The farm-to-table trend is great—if you like vegetables. But what if beer’s more your thing? Starting in August, Thanksgiving Farms in Adamstown, Maryland, will offer one of the country’s first community-supported breweries. Like members of community-supported-agriculture cooperatives known as CSAs, CSB participants will be able to fill their two-liter growlers 20 times in a five-month season. Half shares are also available.
Brian Roberts, an infectious-disease specialist whose in-laws own the farm, began growing hops about seven years ago, mixing in the produce grown outside his door to make seasonal beers such as Strawberry Blonde and Cherry Stout for friends. After Maryland licensed farmers to sell self-produced beer in 2012, he decided to take his to market by launching Mad Science Brewing Company.
He hopes to experiment with the broad array of goods available at the farm, which runs its own CSA. “I’ll try to use as much as I can seasonally,” Roberts says. Expect beers flavored with white peaches, blackberries, blueberries, and even squash in the fall.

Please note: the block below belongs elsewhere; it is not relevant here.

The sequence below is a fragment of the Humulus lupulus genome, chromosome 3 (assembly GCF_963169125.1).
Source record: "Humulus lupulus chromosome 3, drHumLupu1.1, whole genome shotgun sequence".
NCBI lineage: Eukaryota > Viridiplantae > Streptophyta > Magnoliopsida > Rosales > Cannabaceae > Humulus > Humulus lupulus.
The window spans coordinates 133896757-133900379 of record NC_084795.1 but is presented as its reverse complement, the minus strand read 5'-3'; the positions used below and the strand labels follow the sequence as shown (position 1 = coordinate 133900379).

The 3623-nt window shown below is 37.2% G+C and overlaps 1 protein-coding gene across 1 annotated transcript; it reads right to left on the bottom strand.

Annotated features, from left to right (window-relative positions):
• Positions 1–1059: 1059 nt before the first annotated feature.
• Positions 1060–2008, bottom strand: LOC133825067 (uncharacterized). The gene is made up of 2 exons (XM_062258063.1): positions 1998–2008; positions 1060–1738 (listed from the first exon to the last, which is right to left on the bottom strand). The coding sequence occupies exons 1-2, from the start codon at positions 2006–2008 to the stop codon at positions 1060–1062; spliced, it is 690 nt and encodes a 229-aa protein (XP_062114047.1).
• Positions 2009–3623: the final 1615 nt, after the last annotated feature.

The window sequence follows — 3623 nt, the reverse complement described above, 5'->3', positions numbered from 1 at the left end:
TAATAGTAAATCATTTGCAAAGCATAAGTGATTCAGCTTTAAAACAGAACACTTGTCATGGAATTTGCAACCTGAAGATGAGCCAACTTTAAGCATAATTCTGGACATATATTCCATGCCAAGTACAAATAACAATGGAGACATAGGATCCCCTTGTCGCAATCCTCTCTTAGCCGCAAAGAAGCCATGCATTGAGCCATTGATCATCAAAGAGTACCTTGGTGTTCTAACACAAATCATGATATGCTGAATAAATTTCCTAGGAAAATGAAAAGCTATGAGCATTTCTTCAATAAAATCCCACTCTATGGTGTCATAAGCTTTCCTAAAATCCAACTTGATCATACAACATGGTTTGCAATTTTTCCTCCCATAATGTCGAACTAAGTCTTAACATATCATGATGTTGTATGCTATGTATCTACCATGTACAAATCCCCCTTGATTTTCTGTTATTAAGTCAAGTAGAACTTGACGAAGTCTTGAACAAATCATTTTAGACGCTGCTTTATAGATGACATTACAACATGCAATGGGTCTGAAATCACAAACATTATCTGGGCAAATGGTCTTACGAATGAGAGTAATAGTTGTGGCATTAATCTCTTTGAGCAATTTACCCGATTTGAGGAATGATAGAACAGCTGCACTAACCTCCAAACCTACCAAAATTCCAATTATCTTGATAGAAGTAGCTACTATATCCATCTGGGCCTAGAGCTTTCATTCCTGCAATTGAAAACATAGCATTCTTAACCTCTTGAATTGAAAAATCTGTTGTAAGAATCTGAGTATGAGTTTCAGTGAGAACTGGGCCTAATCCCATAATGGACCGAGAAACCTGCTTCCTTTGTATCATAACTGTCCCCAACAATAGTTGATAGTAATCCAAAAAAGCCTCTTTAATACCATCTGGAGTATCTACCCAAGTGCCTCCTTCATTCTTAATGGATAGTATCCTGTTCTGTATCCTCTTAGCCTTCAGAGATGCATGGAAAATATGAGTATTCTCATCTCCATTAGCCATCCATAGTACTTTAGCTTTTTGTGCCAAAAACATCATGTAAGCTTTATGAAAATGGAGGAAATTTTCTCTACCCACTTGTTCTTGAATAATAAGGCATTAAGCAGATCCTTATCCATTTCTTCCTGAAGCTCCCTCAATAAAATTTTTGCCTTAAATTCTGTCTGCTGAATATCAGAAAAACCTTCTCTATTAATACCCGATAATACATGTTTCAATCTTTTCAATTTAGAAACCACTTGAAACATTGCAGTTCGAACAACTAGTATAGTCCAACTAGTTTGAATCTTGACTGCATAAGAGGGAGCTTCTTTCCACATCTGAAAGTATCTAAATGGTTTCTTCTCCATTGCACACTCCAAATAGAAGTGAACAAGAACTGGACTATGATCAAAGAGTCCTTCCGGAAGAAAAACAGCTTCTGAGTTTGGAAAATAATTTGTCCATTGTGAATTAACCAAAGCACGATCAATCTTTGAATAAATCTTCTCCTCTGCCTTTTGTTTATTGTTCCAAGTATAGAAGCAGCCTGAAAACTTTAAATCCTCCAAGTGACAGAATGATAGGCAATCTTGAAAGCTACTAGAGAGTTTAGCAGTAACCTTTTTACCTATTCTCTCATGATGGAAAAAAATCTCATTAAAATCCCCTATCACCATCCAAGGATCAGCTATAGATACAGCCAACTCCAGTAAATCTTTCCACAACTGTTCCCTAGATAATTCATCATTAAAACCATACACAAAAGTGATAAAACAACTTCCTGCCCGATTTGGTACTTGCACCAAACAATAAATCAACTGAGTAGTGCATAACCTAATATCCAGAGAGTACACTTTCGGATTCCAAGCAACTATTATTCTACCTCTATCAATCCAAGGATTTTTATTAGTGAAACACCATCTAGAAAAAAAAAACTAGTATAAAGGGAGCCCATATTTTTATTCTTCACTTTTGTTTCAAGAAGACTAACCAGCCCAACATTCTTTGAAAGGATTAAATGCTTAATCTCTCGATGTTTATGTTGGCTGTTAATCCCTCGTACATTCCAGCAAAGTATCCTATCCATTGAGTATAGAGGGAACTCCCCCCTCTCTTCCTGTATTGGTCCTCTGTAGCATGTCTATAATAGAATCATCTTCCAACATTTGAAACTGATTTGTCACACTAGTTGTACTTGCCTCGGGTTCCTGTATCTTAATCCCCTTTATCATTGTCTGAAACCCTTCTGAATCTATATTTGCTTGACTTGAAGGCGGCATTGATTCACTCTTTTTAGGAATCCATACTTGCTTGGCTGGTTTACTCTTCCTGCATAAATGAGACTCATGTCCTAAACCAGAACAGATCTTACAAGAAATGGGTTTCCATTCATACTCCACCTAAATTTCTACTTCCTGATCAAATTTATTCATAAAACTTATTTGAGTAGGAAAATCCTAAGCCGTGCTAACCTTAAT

To expand to the 16 barrels he’ll need for the CSB, Roberts will use the vats at Barley and Hops Grill & Microbrewery in Frederick. Once the CSB has gained traction with customers—and more capital—Roberts hopes to build his own brewing facilities at the farm.
His day job developing vaccines for a biotechnology firm in Frederick and his training—“things like batch records, data-capture forms, and process improvements,” he explains—inform his approach to brewing.
We know vegetables are good for you, but it sounds as if Roberts’s beer might be good for what ails you.
This article appears in the August 2014 issue of Washingtonian.